New York state Democrats launched a new effort Monday to pave the way for the release of President Trump’s state tax returns – a move New York’s GOP chairman called “ludicrous,” “partisan” and illegal.
Under New York tax law, it is illegal to share someone’s state tax return information.
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But on Monday, state Sen. Brad Hoylman introduced S5072, which would amend the law and require the commissioner of taxation and finance “to cooperate with investigations by certain committees of the United States Congress under certain circumstances” – a bid to let the state share tax return information, specifically Trump’s, with congressional committees that request it.
“This new bill will permit New York State to comply with requests from congressional investigative committees and help ensure Congress can’t be blocked in their attempts to hold even the highest elected officials in the land accountable to the American people,” Hoylman said in a statement.
House Judiciary Committee Chairman Jerrold Nadler, D-N.Y., said in a statement that the bill could help Congress get tax returns if blocked at the federal level – an apparent reference to an effort by another House committee to get six years of Trump’s returns directly from the IRS.
“This legislation would make the work of a federal committee a little easier, if confronted with inability to receive the federal tax return, we can turn to New York State,” Nadler said.
Acting White House Chief of Staff Mick Mulvaney said on “Fox News Sunday” that Democrats will “never” see the president’s tax returns, “nor should they.”
MULVANEY VOWS DEMS WILL NEVER SEE TRUMP TAX RETURNS
Ed Cox, the chairman of the New York State Republican Party, called the latest legislation from New York Democrats “ludicrous.”
“This is so political, so aimed at Donald Trump no matter how they disguise it otherwise,” said Cox, who predicted the issue will go all the way to the Supreme Court. “I suspect it will be ruled to violate equal protection laws and be deemed a bill of attainder.”
A bill of attainder is an unconstitutional legislative act that singles out an individual or group for punishment without a trial. Cox argues the Democratic majority and New York Gov. Andrew Cuomo are trying to change the law for political gain.
“They are trying to re-litigate the 2016 election. It’s called Trump Derangement Syndrome and in the process, they aren’t doing the business of the people of New York state. Instead they are playing politics including the governor, who is running hard to be president,” Cox said.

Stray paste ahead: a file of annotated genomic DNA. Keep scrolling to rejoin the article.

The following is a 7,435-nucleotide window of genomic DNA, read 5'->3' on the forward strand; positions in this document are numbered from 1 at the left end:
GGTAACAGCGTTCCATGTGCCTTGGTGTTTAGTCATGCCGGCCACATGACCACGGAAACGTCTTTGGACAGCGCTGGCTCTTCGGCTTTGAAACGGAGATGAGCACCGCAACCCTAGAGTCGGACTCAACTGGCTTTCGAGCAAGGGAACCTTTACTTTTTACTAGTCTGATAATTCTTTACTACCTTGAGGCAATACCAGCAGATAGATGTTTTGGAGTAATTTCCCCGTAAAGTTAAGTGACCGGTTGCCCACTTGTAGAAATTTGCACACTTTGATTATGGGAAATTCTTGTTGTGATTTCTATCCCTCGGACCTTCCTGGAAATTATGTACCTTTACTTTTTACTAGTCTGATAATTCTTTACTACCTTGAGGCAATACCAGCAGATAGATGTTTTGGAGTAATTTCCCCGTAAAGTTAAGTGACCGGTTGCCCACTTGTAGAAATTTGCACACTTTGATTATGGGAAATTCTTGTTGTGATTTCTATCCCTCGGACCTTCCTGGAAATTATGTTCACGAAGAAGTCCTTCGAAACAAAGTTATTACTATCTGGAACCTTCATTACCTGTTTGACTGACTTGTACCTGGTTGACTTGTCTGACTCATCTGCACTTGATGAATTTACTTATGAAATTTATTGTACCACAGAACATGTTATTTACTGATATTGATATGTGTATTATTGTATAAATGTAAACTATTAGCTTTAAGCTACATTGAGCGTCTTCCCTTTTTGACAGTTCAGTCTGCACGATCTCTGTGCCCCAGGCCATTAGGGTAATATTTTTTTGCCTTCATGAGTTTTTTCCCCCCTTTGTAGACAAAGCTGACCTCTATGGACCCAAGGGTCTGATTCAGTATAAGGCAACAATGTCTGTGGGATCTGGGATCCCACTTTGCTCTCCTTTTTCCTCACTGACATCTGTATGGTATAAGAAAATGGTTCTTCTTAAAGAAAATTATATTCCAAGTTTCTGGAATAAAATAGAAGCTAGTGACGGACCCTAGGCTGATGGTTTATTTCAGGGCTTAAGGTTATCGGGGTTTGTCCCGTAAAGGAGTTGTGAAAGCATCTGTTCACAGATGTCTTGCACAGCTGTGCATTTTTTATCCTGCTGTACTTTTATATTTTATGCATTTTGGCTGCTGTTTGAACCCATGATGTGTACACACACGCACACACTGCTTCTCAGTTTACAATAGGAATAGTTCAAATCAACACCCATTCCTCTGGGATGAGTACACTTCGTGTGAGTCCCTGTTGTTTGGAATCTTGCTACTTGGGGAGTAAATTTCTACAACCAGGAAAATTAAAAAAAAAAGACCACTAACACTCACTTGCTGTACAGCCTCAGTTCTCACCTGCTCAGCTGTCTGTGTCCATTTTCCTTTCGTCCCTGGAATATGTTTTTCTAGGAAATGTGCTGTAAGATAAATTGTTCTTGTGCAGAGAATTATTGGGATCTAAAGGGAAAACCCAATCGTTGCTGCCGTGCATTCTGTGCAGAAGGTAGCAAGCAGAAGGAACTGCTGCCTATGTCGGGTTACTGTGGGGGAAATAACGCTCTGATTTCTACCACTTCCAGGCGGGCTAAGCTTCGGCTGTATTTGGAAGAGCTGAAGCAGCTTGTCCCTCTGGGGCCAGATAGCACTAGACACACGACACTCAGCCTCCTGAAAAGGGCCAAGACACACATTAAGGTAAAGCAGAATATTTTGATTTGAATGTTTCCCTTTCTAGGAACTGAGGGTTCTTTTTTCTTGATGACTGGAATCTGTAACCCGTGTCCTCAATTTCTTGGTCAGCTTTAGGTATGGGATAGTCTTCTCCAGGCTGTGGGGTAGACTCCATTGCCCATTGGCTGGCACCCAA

Cuomo has said he will not make a 2020 presidential run and has said former Vice President Joe Biden has the “best case” among the Democratic contenders. But in a profile in The Atlantic, Cuomo suggested that “if” Biden chooses not to run, he could throw his hat in the ring.
To this point, Cuomo has not expressed public support for the legislative proposals.
The push for S5072 follows the January introduction of a bill by New York Assemblyman David Buchwald that requires the disclosure of tax returns by statewide elected officials including the president.
On the steps of the state capitol in Albany, Buchwald and Hoylman touted that legislation, the New York Truth Act, as critical.
“Why is it important that we have access to the president’s tax returns? It is because those tax returns reveal conflicts and potential conflicts of interest. They show whether the president has been in full compliance with our tax laws and they also show what the implications are to him of proposals he makes to amend the tax laws in this country,” Buchwald, a former tax attorney, said at the press conference.
While similar efforts have failed in the past, state Democrats suggest this year’s could gain traction. Buchwald said 93 Assembly members and a majority 32 state senators support the Truth Act.
“There is a copy of President Trump’s tax returns right here in New York state in an office somewhere, and the only thing that prevents that state income tax return from being made public is a state statute that we in the state legislature should have the power to amend,” Buchwald said.
Trump has shown little interest in turning over the documents, as the White House braces for a fight.
“We’re under audit, despite what people said, and we’re working that out—I’m always under audit, it seems, and I’ve been under audit for many years because the numbers are big. … But until such time as I’m not under audit, I would not be inclined to do that,” Trump told reporters last week.